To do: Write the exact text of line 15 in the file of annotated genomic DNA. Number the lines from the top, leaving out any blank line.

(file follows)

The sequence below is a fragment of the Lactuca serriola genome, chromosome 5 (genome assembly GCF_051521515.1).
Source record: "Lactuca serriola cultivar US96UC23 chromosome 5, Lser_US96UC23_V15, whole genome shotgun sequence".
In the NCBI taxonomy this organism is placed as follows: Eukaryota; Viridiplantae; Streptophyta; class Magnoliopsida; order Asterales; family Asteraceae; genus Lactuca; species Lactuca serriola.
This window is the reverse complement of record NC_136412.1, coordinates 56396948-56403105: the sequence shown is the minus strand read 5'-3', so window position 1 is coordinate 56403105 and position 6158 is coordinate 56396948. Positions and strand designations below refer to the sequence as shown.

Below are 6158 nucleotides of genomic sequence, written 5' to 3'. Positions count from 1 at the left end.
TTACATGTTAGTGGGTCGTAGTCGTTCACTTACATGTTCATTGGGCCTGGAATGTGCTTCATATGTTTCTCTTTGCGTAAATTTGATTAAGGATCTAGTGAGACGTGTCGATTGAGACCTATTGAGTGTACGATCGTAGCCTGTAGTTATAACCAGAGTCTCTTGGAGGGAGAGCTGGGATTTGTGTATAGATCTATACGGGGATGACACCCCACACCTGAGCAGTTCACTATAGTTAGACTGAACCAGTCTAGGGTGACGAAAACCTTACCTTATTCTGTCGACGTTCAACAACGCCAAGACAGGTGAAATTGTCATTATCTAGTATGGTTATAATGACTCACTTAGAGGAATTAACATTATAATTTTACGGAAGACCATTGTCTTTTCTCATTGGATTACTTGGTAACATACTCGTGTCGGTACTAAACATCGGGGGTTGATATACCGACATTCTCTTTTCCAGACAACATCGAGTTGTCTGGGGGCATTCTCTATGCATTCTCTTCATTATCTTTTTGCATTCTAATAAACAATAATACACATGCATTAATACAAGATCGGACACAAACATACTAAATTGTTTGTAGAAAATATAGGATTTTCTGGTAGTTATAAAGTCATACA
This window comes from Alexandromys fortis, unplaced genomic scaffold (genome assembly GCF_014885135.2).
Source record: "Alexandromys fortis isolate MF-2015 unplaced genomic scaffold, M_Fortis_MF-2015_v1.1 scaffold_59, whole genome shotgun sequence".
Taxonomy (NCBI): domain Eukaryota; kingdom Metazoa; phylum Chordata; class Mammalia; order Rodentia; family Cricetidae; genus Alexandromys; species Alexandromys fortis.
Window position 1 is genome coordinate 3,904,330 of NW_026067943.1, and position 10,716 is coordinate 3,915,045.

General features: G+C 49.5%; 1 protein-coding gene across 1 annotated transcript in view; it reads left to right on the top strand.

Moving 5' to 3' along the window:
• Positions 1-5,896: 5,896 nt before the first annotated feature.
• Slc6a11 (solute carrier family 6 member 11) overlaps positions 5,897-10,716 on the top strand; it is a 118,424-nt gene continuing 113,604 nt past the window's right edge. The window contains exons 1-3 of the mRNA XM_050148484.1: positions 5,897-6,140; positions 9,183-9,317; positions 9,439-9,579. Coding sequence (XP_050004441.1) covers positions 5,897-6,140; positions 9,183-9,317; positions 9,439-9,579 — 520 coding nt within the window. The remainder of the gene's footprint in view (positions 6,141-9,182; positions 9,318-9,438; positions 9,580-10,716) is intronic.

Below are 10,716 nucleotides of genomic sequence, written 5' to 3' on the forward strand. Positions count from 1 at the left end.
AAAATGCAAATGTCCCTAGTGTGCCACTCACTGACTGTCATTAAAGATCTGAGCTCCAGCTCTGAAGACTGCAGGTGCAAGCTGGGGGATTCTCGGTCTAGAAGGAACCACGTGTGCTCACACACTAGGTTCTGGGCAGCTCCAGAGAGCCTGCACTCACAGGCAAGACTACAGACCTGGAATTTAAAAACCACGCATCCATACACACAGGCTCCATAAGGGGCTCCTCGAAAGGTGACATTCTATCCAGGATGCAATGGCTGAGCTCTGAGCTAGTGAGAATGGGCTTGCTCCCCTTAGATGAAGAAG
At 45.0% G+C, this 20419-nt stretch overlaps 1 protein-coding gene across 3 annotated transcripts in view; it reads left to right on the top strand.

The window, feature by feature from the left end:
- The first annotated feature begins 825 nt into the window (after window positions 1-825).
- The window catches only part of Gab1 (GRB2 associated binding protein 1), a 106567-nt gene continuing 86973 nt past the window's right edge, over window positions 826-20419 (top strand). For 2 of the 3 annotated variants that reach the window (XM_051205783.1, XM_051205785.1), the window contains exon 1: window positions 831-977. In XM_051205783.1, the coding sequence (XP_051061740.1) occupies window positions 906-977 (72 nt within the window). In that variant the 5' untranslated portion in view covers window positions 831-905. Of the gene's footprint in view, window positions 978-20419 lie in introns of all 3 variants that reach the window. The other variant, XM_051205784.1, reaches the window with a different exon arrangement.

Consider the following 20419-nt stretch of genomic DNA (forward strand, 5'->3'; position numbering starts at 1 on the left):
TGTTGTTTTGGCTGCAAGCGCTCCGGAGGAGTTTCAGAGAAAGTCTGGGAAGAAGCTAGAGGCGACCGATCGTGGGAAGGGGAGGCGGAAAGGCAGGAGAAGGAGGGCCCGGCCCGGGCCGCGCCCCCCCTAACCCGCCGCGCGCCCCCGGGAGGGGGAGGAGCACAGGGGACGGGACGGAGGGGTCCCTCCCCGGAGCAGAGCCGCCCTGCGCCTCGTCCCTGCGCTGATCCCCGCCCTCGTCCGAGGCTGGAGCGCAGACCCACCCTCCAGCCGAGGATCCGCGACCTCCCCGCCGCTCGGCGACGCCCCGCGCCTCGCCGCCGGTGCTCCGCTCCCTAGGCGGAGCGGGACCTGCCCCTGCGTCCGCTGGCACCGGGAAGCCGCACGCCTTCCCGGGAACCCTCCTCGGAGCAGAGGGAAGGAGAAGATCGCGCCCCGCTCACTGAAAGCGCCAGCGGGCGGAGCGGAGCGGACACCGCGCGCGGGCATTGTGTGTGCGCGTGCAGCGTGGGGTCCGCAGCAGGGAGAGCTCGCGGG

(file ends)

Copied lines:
Below are 10,716 nucleotides of genomic sequence, written 5' to 3' on the forward strand. Positions count from 1 at the left end.